Adams talks outer-borough outreach and policing backlash

Brooklyn Borough President Eric Adams at a City Hall in Your Borough event on Nov. 16. Photo by MOrgan C. Mullings
Photo by Morgan C. Mullings

At a City Hall event on Tuesday night, mayor-elect Eric Adams arrived to discuss his plans for outer-borough outreach when he is sworn in next year. 

City Hall in your Borough is a program where Mayor Bill de Blasio and some of the city’s agencies appear at a local event in one of the outer boroughs. On Nov. 16, it was a job fair at the Boy’s and Girl’s club in Downtown Brooklyn, where Adams met with children and their families who were interested in working for City Hall. 

“The mayor should be a driver to the outer boroughs,” Adams said at a small press gathering outside of the building.

“My goal is to attract people to our outer boroughs. We’re going to do this repeatedly, setting up shop,” he continued. 

Adams wants to put the program on steroids and appear as often as he can, focusing on providing resources that each community needs in each borough. 

He also allowed for questions about the rest of his plans, as his predecessor’s time comes to a close. Recently, he made headlines after a meeting at Brooklyn Borough Hall where Black Lives Matter of Greater New York leader Hawk Newsome said, “There will be riots, there will be fire, and there will be bloodshed because we believe in defending our people,” in response to Adams’ policing plans.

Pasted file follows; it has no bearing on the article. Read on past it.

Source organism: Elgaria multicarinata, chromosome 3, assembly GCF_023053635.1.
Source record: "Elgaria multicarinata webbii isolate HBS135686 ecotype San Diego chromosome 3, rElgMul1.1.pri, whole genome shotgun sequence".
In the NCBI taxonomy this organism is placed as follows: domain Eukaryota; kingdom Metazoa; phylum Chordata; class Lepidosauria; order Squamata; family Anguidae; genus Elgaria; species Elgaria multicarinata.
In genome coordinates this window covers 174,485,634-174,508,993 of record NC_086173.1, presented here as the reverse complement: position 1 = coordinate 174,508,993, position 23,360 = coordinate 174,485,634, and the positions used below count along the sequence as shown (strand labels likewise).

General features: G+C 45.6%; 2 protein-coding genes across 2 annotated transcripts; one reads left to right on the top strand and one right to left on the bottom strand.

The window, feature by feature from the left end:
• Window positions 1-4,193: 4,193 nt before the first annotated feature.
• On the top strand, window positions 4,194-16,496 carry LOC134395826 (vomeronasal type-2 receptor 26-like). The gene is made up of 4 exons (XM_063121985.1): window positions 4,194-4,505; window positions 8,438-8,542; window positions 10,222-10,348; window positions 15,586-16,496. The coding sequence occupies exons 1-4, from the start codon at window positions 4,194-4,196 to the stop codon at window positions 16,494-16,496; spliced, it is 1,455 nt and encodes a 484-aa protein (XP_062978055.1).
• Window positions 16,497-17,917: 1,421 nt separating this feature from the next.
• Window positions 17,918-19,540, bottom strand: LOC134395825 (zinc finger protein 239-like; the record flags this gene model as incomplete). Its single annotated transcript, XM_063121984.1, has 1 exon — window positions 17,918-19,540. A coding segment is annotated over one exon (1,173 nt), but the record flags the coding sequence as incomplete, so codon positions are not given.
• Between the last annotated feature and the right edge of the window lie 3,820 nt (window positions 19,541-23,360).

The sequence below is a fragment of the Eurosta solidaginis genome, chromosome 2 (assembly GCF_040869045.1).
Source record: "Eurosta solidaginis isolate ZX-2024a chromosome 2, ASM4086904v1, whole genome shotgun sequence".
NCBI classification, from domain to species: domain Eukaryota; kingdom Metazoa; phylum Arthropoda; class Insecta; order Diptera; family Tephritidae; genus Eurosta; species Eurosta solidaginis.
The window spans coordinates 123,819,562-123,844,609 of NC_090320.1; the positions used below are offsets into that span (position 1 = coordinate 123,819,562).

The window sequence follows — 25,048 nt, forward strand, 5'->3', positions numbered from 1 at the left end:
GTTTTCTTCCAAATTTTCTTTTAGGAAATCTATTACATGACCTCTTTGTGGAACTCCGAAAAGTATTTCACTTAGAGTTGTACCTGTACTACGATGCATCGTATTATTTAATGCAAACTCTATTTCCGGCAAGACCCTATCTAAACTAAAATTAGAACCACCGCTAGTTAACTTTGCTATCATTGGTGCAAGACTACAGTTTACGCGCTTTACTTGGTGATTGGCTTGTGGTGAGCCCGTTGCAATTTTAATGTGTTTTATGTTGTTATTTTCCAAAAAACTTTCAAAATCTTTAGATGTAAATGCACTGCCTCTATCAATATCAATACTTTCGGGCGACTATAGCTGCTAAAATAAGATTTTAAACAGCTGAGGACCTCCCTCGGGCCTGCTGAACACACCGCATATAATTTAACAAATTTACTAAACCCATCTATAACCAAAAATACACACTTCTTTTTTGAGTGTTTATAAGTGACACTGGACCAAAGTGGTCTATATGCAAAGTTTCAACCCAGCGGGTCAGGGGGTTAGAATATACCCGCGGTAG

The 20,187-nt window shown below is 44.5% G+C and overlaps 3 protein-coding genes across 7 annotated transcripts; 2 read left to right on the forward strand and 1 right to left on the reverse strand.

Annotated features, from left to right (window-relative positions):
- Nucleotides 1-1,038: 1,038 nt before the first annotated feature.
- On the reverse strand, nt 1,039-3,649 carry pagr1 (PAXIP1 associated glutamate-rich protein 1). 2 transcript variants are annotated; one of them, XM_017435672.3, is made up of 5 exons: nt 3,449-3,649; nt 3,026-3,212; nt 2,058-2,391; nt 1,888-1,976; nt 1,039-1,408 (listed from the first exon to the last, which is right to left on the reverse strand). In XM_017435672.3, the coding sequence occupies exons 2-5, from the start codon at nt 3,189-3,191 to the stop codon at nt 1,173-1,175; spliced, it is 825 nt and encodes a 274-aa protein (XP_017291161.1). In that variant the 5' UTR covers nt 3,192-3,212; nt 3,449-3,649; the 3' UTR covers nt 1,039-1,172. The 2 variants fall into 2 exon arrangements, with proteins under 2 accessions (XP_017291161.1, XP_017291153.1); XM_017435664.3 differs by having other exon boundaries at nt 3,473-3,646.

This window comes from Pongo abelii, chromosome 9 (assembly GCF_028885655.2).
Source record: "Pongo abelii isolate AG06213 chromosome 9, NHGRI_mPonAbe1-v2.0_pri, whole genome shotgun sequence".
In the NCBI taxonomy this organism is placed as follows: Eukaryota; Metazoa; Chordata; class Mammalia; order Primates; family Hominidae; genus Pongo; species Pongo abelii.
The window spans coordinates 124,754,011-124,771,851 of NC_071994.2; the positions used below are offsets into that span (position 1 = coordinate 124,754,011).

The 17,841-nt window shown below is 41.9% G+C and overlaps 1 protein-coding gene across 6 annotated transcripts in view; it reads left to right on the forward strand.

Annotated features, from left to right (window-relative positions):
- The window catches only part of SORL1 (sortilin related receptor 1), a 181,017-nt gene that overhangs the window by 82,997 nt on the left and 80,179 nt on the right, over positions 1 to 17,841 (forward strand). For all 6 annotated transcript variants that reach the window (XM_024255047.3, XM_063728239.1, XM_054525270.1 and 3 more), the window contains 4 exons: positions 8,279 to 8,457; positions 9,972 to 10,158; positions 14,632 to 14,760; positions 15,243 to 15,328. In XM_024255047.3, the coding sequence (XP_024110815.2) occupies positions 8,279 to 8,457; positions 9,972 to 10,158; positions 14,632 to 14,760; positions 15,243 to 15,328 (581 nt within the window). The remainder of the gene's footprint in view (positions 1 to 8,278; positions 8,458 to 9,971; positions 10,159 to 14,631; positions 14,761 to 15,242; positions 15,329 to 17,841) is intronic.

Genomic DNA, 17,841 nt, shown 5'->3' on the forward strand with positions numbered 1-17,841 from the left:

The Brooklyn Borough President’s decision to one day bring back the plainclothes anti-crime unit, now defunct in the wake of widespread protest against its methods, was not received well by all. When confronted about the situation by PoliticsNY, Adams said, “That was nothing that happened in the room. [Newsome] left the room, where actually, everyone shook hands and embraced.”

He also said it was not fair to say his policing plan is not well received, as it was no secret during the campaign and led to his victory by a large margin over his Republican opponent. The people who attended the meeting, through their dissent, have caused a stir in the media. 

“We cannot allow the numerical minority, 13 people,  to say that our city all of a sudden [doesn’t] understand the plan. They elected me,” he said. 

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